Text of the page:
The IAIS saw its annual traffic grow 50 per cent from about 2002 to 2006, the year it handled 74,000 carloads. Several ethanol facilities and one biodiesel plant had begun construction on-line and by 2011, the railroad predicted its annual traffic would grow another 50 per cent to as much as 125,000 carloads. Since much of the ethanol loaded at these plants (Council Bluffs, Menlo, Cedar Rapids and Annawan) would be handled in unit trains bound for eastern points, this added business would tax the railroad’s capacity going into Chicago.
The IAIS was already interchanging coal trains, grain trains (suspended for now) and a small volume of carload freight with Norfolk Southern via the Tazewell & Peoria Railroad (TZPR), so it made sense to shift more traffic this way, thus freeing up capacity on the Chicago route for other business.
Each week since late-January, the IAIS has been delivering at least three ethanol trains to NS while NS has been delivering to the IAIS at least three manifest trains (called “115”) and occasional empty unit ethanol trains. Eastbound carload freight is combined with the ethanol trains while on the IAIS, but moves in regular freight train service when on the NS.
Carload freight includes phosphoric acid, scrap cardboard and coil steel moving from NS to IAIS. Traffic moving from IAIS to NS includes corn starch, corn syrup, gluten meal and feed.
Now to the video (see above). Sunday afternoon, I caught this westbound empty ethanol train called “65Q.” The NS crew ran the train into the TZPR’s East Peoria Yard, Track A-41, cut off their power and coupled onto an eastbound loaded ethanol train brought in earlier by the IAIS. A single Iowa Interstate ES44AC led the empty ethanol train north that evening. Scenes are at the Farmdale Trestle on NS rails, the TZPR’s Farm Creek truss bridge and entering Track A-41 in the East Peoria Yard.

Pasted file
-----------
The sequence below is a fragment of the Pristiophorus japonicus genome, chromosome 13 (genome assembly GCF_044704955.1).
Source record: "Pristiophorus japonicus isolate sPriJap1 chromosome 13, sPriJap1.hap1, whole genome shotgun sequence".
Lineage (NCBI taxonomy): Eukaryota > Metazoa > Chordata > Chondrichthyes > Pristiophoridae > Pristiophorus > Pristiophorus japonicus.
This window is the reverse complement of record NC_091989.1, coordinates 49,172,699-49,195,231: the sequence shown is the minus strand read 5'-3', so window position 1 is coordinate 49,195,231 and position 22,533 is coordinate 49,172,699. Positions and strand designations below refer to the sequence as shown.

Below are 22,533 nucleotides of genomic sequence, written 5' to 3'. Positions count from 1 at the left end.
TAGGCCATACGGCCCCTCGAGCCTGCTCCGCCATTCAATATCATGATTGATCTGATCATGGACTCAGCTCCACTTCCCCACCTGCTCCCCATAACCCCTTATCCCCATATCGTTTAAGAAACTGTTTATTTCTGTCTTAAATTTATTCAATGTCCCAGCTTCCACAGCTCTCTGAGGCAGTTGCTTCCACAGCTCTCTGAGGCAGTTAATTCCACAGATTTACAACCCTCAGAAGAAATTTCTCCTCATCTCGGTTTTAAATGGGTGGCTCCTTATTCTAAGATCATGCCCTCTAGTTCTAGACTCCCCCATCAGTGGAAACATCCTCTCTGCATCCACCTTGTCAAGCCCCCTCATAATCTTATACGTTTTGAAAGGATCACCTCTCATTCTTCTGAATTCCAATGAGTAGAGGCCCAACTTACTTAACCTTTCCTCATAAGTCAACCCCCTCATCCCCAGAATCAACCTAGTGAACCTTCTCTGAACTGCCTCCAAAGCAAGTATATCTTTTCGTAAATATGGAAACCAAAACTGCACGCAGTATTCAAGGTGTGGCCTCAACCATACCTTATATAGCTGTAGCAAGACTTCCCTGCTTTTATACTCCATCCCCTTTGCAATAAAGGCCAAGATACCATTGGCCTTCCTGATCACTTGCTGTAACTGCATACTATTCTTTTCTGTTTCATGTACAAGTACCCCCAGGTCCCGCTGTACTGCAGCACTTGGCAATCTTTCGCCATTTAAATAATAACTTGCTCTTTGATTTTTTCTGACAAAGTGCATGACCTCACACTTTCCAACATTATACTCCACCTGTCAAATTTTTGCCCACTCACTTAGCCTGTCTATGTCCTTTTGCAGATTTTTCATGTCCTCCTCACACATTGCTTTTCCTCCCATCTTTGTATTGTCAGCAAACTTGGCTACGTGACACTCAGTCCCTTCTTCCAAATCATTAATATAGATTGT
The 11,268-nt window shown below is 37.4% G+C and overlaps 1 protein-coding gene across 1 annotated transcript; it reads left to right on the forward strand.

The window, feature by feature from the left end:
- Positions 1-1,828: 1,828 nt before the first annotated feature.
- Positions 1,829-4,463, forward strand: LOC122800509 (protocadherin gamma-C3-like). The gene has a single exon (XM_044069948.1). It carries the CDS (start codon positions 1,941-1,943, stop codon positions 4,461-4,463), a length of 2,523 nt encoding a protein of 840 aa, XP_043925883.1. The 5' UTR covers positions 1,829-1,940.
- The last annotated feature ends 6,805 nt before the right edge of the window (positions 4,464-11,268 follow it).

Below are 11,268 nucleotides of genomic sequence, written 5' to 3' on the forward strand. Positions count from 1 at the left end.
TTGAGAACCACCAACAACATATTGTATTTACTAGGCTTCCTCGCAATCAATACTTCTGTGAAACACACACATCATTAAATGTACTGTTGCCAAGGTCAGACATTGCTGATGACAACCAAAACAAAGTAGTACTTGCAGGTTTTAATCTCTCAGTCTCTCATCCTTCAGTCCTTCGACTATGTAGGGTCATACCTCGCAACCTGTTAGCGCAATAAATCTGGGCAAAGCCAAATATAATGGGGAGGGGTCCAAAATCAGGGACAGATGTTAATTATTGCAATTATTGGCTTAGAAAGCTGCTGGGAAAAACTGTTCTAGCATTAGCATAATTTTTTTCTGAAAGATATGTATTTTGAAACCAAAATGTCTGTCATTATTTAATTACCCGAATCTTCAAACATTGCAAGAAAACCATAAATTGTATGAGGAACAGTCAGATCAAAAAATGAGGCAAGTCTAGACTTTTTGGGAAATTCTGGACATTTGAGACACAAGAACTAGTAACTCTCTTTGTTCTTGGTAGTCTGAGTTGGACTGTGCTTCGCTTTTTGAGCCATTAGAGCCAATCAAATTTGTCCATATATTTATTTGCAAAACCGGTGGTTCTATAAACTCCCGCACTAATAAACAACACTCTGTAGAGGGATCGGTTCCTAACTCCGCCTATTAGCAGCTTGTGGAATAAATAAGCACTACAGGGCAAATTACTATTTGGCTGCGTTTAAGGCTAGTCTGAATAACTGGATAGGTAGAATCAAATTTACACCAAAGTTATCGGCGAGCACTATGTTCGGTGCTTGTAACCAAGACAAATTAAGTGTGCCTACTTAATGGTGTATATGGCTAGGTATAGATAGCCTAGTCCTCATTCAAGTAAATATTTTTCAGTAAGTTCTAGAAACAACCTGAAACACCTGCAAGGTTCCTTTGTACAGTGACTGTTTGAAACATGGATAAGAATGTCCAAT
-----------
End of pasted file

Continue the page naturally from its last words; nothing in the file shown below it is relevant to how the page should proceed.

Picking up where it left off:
Friday evening, I witnessed something a bit unusual.
Unfortunately, I don’t know all that went on and why, but what I did hear (thanks to my handy Radio Shack scanner) and see, was interesting nonetheless.
Here’s what I know. A TP&W train (probably the “Day Switcher”) was bringing grain loads to ADM’s South Yard on the River Track just downriver from the Tazewell & Peoria Railroad’s (TZPR) Illinois River Bridge. The train’s locomotive, TPW 5008 (a Frisco-vintage GP50 from 1980) developed a problem that apparently rendered it unable to pull a long train.
Per radio chatter, a swap was set up with the Tazewell & Peoria Railroad’s Industry Job, which was returning from a trip to the city’s north valley. All it had was Illinois & Midland Railroad (IMRR) SW-1500 No. 43 and a Komatsu truck chassis load. The TP&W crew would finish its work with IMRR 43 and the TZPR crew would take that single Komatsu load to East Peoria with TPW 5008.
What you see in the video below starts as the TZPR crew backs TPW 5008 into the Komatsu load while the TP&W crew, aboard IMRR 43, was preparing to pull 26 grain loads from ADM’s South Yard, through the connection and out past Sanger St.
While I was filming IMRR 43 in action, TPW 5008 crossed the river and left the Komatsu load in the East Peoria Yard close to the Cedar Street Extension. I never learned exactly what problem had befallen the engine.
BNSF Railway’s regular, weekday Galesburg-East Peoria-Galesburg local, officially called L-CHI107, and nicknamed the “Peoria Local” or just “107,” usually arrives here in the late afternoon or early evening. After delivering its short consist to the Tazewell & Peoria RR (occasionally they’ll switch Caterpillar’s Rubber Processing Facility at 2400 SW Washington St. first) and coupling onto its outbound train, the local will return west.
Frequently, other traffic (mainly coal trains) requires the local to wait in a siding at Peoria (“New Long” on the south edge), Edwards or Gilson. Such delays often eat up the crew’s Hours-Of-Service (12), forcing them to tie up before completing their roundtrip.